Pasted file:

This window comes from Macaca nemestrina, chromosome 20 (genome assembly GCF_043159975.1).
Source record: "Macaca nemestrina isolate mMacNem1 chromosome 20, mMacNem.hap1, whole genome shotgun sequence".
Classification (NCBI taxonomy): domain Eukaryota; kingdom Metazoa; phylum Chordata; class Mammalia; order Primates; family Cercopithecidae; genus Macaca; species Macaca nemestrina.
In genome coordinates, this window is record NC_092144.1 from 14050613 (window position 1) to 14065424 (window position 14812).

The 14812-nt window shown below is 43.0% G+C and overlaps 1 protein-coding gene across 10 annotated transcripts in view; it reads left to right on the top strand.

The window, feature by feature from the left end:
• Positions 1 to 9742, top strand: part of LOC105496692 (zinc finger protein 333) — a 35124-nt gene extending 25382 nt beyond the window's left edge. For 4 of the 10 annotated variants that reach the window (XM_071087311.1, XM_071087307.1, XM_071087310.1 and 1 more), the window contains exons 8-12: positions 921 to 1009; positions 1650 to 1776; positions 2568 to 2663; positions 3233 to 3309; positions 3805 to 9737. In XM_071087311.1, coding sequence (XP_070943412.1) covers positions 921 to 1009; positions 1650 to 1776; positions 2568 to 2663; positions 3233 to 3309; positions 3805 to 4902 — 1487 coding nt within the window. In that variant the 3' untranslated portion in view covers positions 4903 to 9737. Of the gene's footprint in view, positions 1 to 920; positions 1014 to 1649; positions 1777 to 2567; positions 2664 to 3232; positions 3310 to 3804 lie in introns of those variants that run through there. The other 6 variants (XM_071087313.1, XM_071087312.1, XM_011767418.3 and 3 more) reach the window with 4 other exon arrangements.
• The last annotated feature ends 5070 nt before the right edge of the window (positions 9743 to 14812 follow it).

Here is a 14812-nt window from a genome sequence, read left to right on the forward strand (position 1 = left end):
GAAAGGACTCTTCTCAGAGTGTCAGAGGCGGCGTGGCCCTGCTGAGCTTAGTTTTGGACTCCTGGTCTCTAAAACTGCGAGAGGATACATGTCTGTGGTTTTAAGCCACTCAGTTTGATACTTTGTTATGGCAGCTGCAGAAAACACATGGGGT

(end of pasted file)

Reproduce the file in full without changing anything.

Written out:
This window comes from Macaca nemestrina, chromosome 20 (genome assembly GCF_043159975.1).
Source record: "Macaca nemestrina isolate mMacNem1 chromosome 20, mMacNem.hap1, whole genome shotgun sequence".
Classification (NCBI taxonomy): domain Eukaryota; kingdom Metazoa; phylum Chordata; class Mammalia; order Primates; family Cercopithecidae; genus Macaca; species Macaca nemestrina.
In genome coordinates, this window is record NC_092144.1 from 14050613 (window position 1) to 14065424 (window position 14812).

The 14812-nt window shown below is 43.0% G+C and overlaps 1 protein-coding gene across 10 annotated transcripts in view; it reads left to right on the top strand.

The window, feature by feature from the left end:
• Positions 1 to 9742, top strand: part of LOC105496692 (zinc finger protein 333) — a 35124-nt gene extending 25382 nt beyond the window's left edge. For 4 of the 10 annotated variants that reach the window (XM_071087311.1, XM_071087307.1, XM_071087310.1 and 1 more), the window contains exons 8-12: positions 921 to 1009; positions 1650 to 1776; positions 2568 to 2663; positions 3233 to 3309; positions 3805 to 9737. In XM_071087311.1, coding sequence (XP_070943412.1) covers positions 921 to 1009; positions 1650 to 1776; positions 2568 to 2663; positions 3233 to 3309; positions 3805 to 4902 — 1487 coding nt within the window. In that variant the 3' untranslated portion in view covers positions 4903 to 9737. Of the gene's footprint in view, positions 1 to 920; positions 1014 to 1649; positions 1777 to 2567; positions 2664 to 3232; positions 3310 to 3804 lie in introns of those variants that run through there. The other 6 variants (XM_071087313.1, XM_071087312.1, XM_011767418.3 and 3 more) reach the window with 4 other exon arrangements.
• The last annotated feature ends 5070 nt before the right edge of the window (positions 9743 to 14812 follow it).

Here is a 14812-nt window from a genome sequence, read left to right on the forward strand (position 1 = left end):
GAAAGGACTCTTCTCAGAGTGTCAGAGGCGGCGTGGCCCTGCTGAGCTTAGTTTTGGACTCCTGGTCTCTAAAACTGCGAGAGGATACATGTCTGTGGTTTTAAGCCACTCAGTTTGATACTTTGTTATGGCAGCTGCAGAAAACACATGGGGT